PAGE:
The day after the horrendous massacre in a Connecticut elementary school, the Times ran an editorial with suggestions on how to stem gun violence. One proposal was to have Congress close the federal loophole that allows the purchase of handguns at gun shows without the required background checks. In the same edition, the newspaper ran 29 separate classified ads offering handguns for sale — no three-day waiting period, ID or background check needed.

Vince Cocks, St. Petersburg

Treat mental illness

The Newtown, Conn., shootings bring to the front two issues. One we won't have easy solutions for: gun ownership and gun control. But for the other issue — mental health disease and its treatment — we do have solutions. We have never done mental health programs well, but in 1980s we decided to drastically reduce funding for treatment programs or not to do support them at all.

Mental health disease is devastating. But just the same as diabetes, high blood pressure or heart disease, it can be treated. Until we decide that mental health disease is well worth treating, we will continue to suffer preventable consequences.

Rick France, Tampa

Teachers should be armed

In light of a seeming epidemic of violence at schools, it would be wise to arm teachers with guns with instruction on how to use them. If that were the case, a criminal could be stopped before killing innocent children.

Lets face it, criminals will always have access to guns. It is the good people who need to have them in order to protect themselves, their families and especially our schoolchildren.

Shirley Volkert, Spring Hill


Friday’s letters: Think through assault weapons ban

Gun controlThink through assault rifle banI recently emailed a Florida state representative who had pledged, among other things, to ban assault rifles in the state. I asked him if he would ban the sale and transfer of these guns or ultimately make th...
Published: 03/22/18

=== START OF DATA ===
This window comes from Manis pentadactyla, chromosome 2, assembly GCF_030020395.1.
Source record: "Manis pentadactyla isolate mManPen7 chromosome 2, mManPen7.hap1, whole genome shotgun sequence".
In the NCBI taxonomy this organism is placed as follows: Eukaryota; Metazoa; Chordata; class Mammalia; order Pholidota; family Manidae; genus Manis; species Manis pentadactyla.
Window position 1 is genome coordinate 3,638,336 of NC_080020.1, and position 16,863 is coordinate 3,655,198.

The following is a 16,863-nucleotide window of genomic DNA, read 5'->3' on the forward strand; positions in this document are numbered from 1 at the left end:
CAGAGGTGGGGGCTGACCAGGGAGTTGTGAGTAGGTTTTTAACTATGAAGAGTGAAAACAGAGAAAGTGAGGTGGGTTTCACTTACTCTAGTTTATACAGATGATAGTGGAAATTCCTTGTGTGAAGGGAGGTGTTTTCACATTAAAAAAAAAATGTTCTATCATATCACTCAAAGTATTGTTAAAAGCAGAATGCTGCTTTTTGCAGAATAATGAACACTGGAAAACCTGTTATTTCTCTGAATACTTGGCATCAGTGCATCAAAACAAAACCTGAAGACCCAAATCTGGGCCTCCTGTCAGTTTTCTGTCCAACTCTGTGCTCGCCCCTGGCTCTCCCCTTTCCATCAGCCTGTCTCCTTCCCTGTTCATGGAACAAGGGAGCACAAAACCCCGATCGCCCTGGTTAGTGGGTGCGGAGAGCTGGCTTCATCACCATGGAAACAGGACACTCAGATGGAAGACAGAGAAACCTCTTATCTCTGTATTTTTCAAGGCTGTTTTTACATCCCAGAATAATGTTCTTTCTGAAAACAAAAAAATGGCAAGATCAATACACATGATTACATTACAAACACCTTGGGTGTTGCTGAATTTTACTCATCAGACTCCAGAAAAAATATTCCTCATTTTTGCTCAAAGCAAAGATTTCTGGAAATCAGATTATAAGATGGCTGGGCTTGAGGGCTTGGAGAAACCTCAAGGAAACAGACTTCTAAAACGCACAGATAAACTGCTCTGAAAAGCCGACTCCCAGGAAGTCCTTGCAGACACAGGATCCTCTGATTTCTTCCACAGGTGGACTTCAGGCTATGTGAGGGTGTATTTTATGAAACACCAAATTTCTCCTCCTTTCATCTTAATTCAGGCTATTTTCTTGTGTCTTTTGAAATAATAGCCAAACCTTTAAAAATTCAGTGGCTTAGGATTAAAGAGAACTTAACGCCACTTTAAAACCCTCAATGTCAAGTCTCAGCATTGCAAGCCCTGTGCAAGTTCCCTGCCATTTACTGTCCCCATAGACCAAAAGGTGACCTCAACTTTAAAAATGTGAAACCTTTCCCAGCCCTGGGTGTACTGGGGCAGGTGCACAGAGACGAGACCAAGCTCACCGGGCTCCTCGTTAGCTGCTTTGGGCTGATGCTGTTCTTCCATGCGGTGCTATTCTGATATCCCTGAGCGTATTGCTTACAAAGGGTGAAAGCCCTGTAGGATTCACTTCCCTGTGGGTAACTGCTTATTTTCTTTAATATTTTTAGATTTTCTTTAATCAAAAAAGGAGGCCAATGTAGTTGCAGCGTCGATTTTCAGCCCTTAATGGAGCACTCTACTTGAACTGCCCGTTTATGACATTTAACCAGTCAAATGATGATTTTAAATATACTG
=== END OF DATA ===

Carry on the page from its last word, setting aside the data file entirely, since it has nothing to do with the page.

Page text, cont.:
Thursday’s letters: School safety requires funding

Constitution Revision CommissionSchool safety requires fundingThe Constitution Revision Commission should consider amending a proposal (45, 93 or 72) to allocate the necessary recurring funding for the new school safety mandates, separate from the ba...
Published: 03/21/18

Wednesday’s letters: Let the teachers decide on guns

Trump touts arming staff as key in plan for school security | March 12It’s the teacher’s call on weaponsPlease, let’s try an alternate view about guns in the classroom. First, it hasn’t gone unnoticed that the preponderance of letters about guns ...
Published: 03/20/18

Pasco Letters to the Editor for March 23

Re: Residents object to solar farm | March 16, storyLakeland Electric has shown that residential customers can be incentivized to allow placement of utility-owned solar panels on their roofs. Likewise, business owners can be incentivized to allow...
Published: 03/19/18

Tuesday’s letters: It shouldn’t be this hard to fly

Tampa International AirportIt shouldn’t be this hard to flyI’ve given the train two tries now from economy parking at Tampa airport. It’s a lot of work. How silly to go down one bank of elevators, then take a good walk to the next set of elevators to...
Published: 03/19/18

Monday’s letters: Protect Floridians’ right to privacy

People push for changes at Constitution hearing | March 14Protect Florida’s right to privacyI attended the Constitution Revision Commission’s public hearing at USF St. Petersburg last week. I was there because I thought it was important to have m...
Published: 03/18/18

Sunday’s letters: Effort to stem pet cruelty pays off

Puppy millsEffort to stem cruelty pays offThank you to everyone who contacted their legislators, and a huge shout-out to the Tampa Bay Times for letting us know that state legislators were considering a bill to eliminate the hard-achieved gains on lo...
Published: 03/17/18

Saturday’s letters: Insurer focused on repairs, not fees

Citizens hit with $12.7M verdict | March 15Insurer’s focus: repairs, not feesCitizens Property Insurance Corp. has spent the past several years making sure that insurance proceeds for sinkhole repairs are used to restore a home and make it whole....
Published: 03/16/18

Friday’s letters: Put young people to work rebuilding infrastructure

Smart way to pay for infrastructure | March 13, commentaryMake rebuilding a youth project Raising gas taxes to pay for infrastructure may not be the best way to go. I suggest we re-invent the old WPA (Works Progress Administration) and draft high...
Published: 03/13/18
Updated: 03/15/18

Thursday’s letters: An alternative for giving: Breadcoin

Panhandling paradox | March 11Innovation in giving: BreadcoinPanhandling is destructive to the donor, panhandler and our community — a guilt trip that erodes personal dignity, respect and self-worth, making the recipient more beholden and entitle...
Published: 03/13/18
Updated: 03/14/18